I am 22 yrs old and was just diagnosed with inflammatory arthritis.I am 22 yrs old and was just diagnosed with inflammatory arthritis.

It only affects my knees and primarily just my right knee. I started having problems with knee pain when I was 13. At 14 I dislocated my right patella. Dr's were unable to reduce my patella, so I ended up in emergency surgery to put it back in place. Before this I had general pain in both knees. Since the first surgery, I have had total of 5 other surgeries on my right knee ( lateral release, tibial tubercle osteotomy, and scopes). My left knee has never dislocated but has subluxated numerous times. I have had a lateral release and a tibial tubercle osteotomy on it as well. Back in 2008 before one of my scopes my ortho tested my blood for arthritis and crp was the only thing elevated and it was only ever so slightly elevated. I then started to have problems with the right knee again this past March, so the ortho tested my blood again and this time the crp was the only thing elevated, but much more elevated than in 2008. The ortho then sent me to see a rheumatologist, who now believes I have inflammatory arthritis. Could this be a juvenile form vs. adult form? I also have had problems with my incisions stretching out over time and also with my last scope, one of my incisions stretched out tremendously during the surgery its self.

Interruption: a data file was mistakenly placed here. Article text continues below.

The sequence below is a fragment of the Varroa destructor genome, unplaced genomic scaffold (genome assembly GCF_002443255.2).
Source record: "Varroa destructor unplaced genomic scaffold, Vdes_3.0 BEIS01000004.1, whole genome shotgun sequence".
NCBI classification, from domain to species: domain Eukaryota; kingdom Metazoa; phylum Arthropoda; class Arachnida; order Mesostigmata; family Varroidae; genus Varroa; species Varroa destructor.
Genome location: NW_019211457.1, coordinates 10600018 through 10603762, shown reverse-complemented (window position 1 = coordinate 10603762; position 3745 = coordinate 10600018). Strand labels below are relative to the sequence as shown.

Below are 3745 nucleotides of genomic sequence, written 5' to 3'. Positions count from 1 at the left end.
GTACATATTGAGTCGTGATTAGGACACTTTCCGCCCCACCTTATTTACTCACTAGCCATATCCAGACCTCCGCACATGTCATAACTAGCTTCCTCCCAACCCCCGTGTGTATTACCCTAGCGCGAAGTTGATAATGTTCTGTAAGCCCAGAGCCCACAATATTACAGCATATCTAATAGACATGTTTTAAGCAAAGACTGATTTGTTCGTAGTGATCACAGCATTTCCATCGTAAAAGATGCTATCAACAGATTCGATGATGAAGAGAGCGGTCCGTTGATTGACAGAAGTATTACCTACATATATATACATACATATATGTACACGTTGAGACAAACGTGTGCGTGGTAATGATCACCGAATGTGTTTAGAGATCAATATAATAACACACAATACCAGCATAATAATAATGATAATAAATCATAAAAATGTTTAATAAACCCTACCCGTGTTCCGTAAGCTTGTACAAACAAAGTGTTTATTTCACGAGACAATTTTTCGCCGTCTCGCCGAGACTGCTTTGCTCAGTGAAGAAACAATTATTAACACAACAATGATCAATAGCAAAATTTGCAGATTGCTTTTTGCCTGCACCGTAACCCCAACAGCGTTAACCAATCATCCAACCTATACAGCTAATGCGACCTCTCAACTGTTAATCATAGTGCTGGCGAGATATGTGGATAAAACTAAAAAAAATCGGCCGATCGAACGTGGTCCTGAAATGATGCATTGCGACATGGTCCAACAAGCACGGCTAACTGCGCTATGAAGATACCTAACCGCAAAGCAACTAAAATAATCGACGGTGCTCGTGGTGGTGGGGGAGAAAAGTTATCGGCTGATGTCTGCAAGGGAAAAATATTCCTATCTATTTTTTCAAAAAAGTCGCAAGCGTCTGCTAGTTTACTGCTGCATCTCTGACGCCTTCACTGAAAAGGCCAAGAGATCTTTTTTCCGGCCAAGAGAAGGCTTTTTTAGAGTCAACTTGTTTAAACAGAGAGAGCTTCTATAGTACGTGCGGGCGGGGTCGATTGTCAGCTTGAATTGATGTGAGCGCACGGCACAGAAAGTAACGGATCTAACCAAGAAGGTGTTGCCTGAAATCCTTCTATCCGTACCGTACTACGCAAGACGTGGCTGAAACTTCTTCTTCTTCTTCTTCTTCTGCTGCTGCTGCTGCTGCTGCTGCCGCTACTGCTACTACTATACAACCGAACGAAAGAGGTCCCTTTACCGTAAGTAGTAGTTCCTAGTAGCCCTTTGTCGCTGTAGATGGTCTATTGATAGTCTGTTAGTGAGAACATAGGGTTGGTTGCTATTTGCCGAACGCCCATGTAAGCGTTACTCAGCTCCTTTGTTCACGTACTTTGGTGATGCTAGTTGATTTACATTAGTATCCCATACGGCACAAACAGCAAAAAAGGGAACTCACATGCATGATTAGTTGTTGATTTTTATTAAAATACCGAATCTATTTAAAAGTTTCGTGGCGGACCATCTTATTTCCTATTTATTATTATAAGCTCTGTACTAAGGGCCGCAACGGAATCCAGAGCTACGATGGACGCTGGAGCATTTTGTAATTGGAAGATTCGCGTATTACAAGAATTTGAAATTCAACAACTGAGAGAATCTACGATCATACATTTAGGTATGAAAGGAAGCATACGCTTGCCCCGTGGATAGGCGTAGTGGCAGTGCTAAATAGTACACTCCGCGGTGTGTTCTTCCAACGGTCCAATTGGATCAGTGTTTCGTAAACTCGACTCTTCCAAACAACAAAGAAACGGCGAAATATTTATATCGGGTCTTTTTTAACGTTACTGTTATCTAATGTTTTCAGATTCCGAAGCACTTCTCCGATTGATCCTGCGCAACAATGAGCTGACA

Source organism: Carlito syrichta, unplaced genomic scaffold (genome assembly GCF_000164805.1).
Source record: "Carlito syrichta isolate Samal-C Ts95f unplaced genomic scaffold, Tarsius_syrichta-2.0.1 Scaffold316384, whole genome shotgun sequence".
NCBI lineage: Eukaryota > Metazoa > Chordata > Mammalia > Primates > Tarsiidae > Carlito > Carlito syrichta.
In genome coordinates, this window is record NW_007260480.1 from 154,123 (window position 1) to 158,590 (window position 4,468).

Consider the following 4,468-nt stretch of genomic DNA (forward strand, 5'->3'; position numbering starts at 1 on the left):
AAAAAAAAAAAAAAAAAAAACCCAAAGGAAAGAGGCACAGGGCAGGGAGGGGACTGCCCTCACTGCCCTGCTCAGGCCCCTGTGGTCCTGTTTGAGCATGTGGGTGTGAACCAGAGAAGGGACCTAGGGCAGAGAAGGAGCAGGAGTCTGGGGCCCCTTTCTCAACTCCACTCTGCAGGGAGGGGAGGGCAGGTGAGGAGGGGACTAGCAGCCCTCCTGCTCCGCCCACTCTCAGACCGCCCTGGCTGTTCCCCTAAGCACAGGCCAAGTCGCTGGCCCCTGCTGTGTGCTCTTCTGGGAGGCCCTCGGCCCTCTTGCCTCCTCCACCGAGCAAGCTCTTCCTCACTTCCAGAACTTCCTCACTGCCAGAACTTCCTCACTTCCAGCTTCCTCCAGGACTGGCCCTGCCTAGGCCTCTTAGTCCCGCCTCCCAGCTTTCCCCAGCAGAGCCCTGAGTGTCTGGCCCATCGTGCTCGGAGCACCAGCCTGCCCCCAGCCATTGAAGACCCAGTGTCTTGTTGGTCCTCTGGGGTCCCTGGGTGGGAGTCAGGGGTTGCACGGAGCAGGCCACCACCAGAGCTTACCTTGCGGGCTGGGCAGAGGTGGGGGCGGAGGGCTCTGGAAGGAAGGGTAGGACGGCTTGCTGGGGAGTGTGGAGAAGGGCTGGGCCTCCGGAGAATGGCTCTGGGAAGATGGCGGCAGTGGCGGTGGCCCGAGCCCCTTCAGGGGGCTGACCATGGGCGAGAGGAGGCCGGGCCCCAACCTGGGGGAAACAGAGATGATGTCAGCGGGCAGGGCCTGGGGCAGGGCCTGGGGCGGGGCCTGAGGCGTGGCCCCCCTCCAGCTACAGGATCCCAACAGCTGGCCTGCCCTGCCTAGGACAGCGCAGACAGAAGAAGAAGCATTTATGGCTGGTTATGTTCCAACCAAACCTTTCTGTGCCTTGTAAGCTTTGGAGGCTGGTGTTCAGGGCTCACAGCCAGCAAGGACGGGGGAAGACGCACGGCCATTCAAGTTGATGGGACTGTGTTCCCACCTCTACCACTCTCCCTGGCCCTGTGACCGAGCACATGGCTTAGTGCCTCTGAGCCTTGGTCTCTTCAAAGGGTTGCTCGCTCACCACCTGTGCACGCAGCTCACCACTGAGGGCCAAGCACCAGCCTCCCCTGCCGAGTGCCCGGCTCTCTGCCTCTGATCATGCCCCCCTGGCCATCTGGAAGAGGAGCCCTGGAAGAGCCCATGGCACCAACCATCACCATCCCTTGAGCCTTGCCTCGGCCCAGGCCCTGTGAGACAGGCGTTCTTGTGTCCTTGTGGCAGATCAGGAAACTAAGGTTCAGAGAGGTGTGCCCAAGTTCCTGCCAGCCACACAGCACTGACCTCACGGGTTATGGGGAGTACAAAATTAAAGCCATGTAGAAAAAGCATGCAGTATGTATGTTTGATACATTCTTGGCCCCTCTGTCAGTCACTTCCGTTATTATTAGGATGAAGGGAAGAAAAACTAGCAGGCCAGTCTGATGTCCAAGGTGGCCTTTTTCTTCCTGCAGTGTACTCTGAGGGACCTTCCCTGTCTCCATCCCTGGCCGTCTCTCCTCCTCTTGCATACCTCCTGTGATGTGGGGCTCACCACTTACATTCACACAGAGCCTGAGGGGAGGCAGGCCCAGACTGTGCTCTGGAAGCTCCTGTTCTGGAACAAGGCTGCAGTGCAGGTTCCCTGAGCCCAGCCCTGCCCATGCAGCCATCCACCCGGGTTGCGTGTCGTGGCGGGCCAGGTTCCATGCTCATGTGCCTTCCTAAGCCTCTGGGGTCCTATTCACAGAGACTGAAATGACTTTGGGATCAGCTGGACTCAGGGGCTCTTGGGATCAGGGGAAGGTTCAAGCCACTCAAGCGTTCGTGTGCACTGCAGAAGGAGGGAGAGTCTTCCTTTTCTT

Answers from our Doctors

Dr. Ted Mikuls says:

Unfortunately, it is not uncommon for patients to have symptoms for months to even years due to inflammatory arthritis before a formal diagnosis is made. This relates primarily to the fact that most forms of inflammatory arthritis are clinical diagnoses - meaning there is no single laboratory test or x-ray test that is "diagnostic". Thus, it is certainly possible that this could represent a juvenile onset form of arthritis if indeed there was an inflammatory component to this with its onset at age 13. In retrospect, with the information provided, it is impossible to know for certain. You must keep in mind that an elevation in the CRP test (a measure of inflammation) is very non-specific. Health care providers may use several other clues, including results from other laboratory and imaging tests, to identify the exact cause of joint problems. Tests that can be helpful in differentiating inflammatory arthritis from non-inflammatory arthritis (like that due to mechanical causes) can include select auto-antibody tests, imaging tests including x-ray and advanced imaging such as MRI, analysis of fluid taken from the joint, and microscopic examination of tissue resected during prior surgeries or as part of a biopsy procedure.

Answered on: Monday, June 14, 2010 - 11:54

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